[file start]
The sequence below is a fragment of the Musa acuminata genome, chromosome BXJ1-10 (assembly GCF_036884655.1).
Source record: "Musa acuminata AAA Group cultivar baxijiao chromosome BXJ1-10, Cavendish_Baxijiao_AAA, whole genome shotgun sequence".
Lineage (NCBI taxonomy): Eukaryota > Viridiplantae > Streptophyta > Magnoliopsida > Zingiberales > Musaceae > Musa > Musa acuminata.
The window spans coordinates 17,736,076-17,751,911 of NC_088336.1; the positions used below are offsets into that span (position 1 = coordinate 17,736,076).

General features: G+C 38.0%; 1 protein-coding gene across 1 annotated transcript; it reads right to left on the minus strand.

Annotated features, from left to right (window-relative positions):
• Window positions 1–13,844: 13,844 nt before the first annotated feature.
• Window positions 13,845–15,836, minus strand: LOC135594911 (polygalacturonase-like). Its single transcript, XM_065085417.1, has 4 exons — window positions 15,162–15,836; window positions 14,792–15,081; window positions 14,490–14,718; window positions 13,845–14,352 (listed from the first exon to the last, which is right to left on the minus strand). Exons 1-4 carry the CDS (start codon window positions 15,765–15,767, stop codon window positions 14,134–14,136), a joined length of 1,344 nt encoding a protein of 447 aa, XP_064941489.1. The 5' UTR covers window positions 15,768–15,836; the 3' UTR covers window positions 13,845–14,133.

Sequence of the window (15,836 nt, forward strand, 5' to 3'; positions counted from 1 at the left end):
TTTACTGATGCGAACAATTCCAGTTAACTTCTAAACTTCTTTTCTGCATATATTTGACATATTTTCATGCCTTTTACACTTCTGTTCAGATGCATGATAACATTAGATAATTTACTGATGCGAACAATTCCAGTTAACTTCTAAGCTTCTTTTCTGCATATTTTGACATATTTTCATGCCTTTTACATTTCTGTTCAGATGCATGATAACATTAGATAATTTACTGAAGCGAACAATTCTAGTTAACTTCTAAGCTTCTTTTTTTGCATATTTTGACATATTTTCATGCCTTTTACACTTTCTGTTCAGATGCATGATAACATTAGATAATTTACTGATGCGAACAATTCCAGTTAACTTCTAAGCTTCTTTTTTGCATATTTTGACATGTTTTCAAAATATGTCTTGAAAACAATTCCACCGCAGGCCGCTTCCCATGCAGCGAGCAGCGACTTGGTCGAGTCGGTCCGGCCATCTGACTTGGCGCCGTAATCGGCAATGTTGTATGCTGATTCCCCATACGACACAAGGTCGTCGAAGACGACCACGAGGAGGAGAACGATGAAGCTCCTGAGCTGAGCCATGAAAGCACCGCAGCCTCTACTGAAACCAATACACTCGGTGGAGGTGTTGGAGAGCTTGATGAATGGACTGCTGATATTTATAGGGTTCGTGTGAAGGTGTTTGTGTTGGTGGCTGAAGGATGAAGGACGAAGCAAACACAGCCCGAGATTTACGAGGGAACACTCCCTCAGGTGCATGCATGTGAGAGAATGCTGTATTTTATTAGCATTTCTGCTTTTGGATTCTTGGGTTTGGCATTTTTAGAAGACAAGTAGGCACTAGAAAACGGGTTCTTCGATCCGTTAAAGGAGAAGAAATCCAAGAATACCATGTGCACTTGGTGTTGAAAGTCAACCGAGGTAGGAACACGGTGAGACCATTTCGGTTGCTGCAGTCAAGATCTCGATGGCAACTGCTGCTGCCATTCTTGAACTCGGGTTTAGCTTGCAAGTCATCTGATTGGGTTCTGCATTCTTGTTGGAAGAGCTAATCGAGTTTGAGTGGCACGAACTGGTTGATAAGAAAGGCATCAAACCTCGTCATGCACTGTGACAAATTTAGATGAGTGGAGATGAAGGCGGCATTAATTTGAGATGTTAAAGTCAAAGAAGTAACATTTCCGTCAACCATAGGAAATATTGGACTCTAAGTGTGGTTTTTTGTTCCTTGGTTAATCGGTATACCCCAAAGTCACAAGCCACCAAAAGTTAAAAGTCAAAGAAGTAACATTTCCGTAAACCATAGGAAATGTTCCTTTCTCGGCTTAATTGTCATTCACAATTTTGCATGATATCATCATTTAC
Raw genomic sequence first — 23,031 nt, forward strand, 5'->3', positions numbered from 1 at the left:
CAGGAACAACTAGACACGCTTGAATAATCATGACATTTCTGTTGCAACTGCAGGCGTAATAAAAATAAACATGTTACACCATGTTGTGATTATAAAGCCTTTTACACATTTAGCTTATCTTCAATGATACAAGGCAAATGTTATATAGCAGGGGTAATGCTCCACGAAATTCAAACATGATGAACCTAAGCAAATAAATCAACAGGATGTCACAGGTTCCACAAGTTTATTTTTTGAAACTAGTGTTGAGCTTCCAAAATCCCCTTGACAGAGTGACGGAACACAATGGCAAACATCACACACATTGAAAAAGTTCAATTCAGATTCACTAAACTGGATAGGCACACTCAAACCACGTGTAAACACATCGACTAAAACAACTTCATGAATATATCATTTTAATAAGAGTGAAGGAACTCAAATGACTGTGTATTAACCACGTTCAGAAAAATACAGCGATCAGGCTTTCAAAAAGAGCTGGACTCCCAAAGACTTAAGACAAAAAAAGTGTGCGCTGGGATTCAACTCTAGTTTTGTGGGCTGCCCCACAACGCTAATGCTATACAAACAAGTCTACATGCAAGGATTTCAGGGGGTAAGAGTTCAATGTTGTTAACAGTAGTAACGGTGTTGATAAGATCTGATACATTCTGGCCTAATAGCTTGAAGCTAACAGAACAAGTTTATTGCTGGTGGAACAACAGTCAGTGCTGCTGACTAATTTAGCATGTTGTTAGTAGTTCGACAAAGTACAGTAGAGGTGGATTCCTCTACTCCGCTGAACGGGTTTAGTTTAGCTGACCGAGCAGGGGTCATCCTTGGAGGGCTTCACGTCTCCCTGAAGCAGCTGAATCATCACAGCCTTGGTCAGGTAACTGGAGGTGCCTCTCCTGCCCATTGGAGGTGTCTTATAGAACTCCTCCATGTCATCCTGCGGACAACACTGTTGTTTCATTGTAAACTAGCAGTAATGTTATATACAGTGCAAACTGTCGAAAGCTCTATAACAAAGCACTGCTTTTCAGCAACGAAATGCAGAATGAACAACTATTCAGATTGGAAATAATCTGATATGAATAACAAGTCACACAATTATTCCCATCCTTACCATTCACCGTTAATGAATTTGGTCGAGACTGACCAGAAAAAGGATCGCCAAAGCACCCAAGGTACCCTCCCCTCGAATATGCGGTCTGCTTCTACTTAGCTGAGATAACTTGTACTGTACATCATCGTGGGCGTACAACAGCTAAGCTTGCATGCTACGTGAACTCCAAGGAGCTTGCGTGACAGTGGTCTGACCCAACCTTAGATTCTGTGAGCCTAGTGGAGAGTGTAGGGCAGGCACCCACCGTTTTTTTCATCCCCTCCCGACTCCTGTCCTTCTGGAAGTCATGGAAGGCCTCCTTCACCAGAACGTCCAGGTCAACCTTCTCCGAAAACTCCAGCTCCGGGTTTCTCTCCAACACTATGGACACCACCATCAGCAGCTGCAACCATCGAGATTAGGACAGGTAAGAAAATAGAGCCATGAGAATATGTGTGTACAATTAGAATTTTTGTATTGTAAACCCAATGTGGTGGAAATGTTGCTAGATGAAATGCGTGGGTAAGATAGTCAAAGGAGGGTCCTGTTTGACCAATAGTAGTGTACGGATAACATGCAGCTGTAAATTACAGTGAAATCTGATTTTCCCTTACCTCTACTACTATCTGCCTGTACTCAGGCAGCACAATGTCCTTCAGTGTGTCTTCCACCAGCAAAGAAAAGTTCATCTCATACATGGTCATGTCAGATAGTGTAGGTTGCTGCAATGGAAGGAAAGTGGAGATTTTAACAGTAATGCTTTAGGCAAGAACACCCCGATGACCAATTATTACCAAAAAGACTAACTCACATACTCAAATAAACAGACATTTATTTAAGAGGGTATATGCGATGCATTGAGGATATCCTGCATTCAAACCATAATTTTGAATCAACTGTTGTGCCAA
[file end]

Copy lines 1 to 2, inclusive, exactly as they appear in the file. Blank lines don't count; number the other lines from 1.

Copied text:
The sequence below is a fragment of the Musa acuminata genome, chromosome BXJ1-10 (assembly GCF_036884655.1).
Source record: "Musa acuminata AAA Group cultivar baxijiao chromosome BXJ1-10, Cavendish_Baxijiao_AAA, whole genome shotgun sequence".